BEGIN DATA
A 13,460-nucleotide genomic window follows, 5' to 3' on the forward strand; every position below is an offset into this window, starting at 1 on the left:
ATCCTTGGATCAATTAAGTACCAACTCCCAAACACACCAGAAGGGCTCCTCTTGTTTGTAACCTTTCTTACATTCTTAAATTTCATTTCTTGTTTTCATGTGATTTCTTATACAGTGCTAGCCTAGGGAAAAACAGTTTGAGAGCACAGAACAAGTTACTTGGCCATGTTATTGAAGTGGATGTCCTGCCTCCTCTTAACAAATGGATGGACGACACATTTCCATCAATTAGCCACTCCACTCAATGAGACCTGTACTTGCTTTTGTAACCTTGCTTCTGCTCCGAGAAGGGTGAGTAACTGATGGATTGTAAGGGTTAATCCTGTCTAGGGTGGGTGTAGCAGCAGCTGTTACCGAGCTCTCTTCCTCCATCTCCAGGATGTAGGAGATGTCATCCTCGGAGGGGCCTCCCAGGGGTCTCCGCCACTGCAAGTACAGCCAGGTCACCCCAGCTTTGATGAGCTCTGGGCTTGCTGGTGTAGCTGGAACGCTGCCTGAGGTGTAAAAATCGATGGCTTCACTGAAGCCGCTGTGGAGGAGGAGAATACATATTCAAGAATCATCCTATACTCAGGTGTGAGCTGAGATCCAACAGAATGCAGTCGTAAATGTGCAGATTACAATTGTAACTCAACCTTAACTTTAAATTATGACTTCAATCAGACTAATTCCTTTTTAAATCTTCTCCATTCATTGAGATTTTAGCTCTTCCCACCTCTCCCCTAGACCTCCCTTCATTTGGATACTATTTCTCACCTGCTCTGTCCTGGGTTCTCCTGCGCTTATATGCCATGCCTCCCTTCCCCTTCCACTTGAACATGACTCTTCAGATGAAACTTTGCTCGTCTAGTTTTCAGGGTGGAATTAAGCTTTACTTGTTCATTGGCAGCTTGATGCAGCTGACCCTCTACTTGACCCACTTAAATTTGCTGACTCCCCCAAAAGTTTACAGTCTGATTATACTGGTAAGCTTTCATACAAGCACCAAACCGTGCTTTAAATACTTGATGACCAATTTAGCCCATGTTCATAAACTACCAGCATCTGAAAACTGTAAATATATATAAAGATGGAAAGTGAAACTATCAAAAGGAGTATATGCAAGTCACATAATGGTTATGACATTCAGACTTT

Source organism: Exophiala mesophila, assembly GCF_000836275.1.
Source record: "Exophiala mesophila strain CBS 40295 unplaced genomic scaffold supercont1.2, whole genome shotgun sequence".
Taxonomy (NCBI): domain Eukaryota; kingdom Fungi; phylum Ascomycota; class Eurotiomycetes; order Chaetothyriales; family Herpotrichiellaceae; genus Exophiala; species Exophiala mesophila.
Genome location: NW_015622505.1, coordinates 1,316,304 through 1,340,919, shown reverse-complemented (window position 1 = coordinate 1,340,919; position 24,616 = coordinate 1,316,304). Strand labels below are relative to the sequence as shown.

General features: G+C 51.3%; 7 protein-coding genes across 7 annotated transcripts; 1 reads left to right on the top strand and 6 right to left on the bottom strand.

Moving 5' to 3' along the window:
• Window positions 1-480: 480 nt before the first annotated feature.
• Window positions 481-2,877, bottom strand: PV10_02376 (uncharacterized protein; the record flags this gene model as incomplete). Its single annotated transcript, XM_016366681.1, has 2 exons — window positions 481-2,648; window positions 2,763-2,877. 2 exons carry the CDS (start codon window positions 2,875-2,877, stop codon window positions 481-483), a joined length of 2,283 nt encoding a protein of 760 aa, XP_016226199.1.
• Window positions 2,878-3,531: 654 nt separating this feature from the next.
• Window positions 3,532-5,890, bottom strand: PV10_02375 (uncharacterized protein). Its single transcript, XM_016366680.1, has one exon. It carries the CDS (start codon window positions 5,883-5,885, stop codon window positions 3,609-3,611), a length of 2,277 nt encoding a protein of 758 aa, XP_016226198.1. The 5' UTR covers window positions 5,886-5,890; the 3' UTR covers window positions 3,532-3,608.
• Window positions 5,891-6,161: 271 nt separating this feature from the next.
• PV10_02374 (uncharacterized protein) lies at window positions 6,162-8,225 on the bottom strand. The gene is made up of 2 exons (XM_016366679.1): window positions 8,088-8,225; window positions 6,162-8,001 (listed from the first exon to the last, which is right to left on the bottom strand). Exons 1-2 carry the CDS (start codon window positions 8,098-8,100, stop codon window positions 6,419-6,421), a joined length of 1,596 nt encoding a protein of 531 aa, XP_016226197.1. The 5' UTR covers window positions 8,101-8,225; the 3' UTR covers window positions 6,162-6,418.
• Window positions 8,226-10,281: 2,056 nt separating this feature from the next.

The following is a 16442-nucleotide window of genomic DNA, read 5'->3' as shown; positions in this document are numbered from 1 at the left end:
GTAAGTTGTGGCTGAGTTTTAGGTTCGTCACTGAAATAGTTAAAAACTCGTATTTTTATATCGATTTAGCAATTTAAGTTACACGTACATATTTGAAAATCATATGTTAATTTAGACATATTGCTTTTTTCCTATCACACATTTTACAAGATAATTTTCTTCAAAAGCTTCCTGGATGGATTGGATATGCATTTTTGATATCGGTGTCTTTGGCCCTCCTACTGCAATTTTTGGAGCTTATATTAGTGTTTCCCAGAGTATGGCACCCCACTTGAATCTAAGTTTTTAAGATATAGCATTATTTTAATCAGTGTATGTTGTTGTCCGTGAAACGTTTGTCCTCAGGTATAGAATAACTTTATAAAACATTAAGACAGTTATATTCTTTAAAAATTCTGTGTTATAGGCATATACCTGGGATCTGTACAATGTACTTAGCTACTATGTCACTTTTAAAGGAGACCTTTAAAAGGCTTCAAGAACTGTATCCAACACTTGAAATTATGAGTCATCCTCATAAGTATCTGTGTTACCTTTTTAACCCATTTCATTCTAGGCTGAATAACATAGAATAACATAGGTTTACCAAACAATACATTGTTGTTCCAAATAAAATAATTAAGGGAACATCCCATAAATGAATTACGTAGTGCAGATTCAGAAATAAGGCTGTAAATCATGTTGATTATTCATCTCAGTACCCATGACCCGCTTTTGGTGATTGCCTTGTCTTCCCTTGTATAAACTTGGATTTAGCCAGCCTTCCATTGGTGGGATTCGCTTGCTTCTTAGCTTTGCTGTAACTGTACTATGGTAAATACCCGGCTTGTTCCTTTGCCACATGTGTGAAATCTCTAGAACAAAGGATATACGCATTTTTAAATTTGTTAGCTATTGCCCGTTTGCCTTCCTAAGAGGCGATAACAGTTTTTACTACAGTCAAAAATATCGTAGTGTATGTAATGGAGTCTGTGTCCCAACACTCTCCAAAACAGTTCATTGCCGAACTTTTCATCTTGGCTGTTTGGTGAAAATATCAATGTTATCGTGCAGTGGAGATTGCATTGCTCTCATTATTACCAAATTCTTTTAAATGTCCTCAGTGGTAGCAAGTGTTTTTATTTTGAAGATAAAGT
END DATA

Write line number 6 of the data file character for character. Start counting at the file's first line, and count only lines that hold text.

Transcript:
Genome location: NW_015622505.1, coordinates 1,316,304 through 1,340,919, shown reverse-complemented (window position 1 = coordinate 1,340,919; position 24,616 = coordinate 1,316,304). Strand labels below are relative to the sequence as shown.